Homeopathy4health

15 June 2008

Homeopathy, Medicine, Science and Cognitive Dissonance

Given that more and more people globally are using homeopathy with benefit for all kinds of ill-health; its effectiveness in treating epidemics: cholera, influenza (here and here); its integration into the Indian medical system; and the World Health Organisation reporting that it is the number 2 medical system in the world (but you won’t find that report anywhere, it’s been buried), I can only conclude that the reason why conventional medics and scientists might genuinely (rather than wilfully because of love of science itself, self-interest or pharmaceutical allegiances taking priority over the health of patients) refuse to use and investigate homeopathy is because they are suffering from what is termed ‘cognitive dissonance’. www.learningandteaching.info describes it well:

Cognitive dissonance is a psychological phenomenon which refers to the discomfort felt at a discrepancy between what you already know or believe, and new information or interpretation. It therefore occurs when there is a need to accommodate new ideas, and it may be necessary for it to develop so that we become “open” to them. Neighbour (1992) makes the generation of appropriate dissonance into a major feature of tutorial (and other) teaching: he shows how to drive this kind of intellectual wedge between learners’ current beliefs and “reality”.  
Beyond this benign if uncomfortable aspect, however, dissonance can go “over the top”, leading to two interesting side-effects for learning:

  • if someone is called upon to learn something which contradicts what they already think they know — particularly if they are committed to that prior knowledge — they are likely to resist the new learning. Even Carl Rogers recognised this. Accommodation is more difficult than Assimilation, in Piaget’s terms.             
  • and—counter-intuitively, perhaps—if learning something has been difficult, uncomfortable, or even humiliating enough, people are less likely to concede that the content of what has been learned is useless, pointless or valueless. To do so would be to admit that one has been “had”, or “conned”.

Ordeal is therefore an effective — if spurious — way of conferring value on an educational (or any other) experience. “No pain, no gain”, as they say.

  • the more difficult it is to get on a course, the more participants are likely to value it and view it favourably regardless of its real quality.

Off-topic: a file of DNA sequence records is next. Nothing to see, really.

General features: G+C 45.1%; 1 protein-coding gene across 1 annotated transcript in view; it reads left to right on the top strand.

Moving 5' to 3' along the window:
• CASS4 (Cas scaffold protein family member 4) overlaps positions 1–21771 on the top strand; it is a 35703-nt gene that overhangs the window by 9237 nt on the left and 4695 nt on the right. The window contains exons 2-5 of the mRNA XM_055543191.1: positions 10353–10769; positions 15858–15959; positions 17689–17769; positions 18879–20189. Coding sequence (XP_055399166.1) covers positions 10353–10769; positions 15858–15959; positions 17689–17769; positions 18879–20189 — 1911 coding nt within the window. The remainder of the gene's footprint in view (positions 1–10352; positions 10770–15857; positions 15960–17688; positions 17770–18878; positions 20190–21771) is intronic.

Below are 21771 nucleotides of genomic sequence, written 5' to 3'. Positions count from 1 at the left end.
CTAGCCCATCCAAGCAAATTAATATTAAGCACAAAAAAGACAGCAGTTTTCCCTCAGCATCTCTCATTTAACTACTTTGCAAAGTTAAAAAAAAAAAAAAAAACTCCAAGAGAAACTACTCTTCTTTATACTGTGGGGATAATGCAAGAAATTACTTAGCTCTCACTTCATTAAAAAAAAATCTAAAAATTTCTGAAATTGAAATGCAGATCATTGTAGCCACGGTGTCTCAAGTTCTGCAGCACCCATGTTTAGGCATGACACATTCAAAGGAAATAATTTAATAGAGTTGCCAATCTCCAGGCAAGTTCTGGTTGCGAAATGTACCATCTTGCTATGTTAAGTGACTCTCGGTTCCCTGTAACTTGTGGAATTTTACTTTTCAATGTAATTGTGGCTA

• ditto, the more expensive it is.
  • the more obscure and convoluted the subject, the more profound it must be. This has of course been exploited for years to persuade us of the existence of the emperor’s clothes, particularly by French “intellectuals” and “post-structuralists”. (I recently came across the wonderful phrase “intellectual flatulence” which perfectly describes such rubbish.)

It is not, however, so much the qualities of the course which are significant, as the amount of effort which participants have to put in: so the same qualification may well be valued more by the student who had to struggle for it than the student who sailed through.”

As medicine and science is very hard to get into and arduous to study, it seems to fulfill several of the above criteria.

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6 Comments »

  1. You mention “love of science” as a reason for refusing to investigate homeopathy, as if science and homeopathy are mutually exclusive alternatives — which they are, but only if you accept that homeopathy doesn’t work. Anything that works is science by definition. Science isn’t political, isn’t ideological. Science wants to find the truth, but doesn’t care what that truth is.

    If homeopathy works then refusing to investigate it would betray a disdain for science, not a love of it.

    Comment by Andrew — 15 June 2008 @ 10:47 pm

  2. I mean to imply that homeopathy challenges science ‘too much’ for some people and because they ‘love’ science they defend science rather than investigate homeopathy.

    Comment by homeopathy4health — 16 June 2008 @ 9:42 am

  3. What do you mean by “challenges science”?

    If you mean that the ideas behind homeopathy run counter to almost the entirety of relevant current scientific understanding, then I agree: the laws of physics and chemistry don’t appear provide any mechanism by which homeopathy could have an effect, and our understanding of biology does not suggest that the ingredients used in homeopathy should be suitable if they did. The second law of thermodynamics implies that if homeopathy did work then repeated dilution and succussion would kill the effects, and current clinical evidence doesn’t do much, if anything, to support the hypothesis. But there’s only a conflict there if you predecide that homeopathy works; if you’re willing to concede that maybe it doesn’t then the universe is consistent again. It’s ironic that you should discuss cognitive dissonance and accuse sceptics of being close-minded.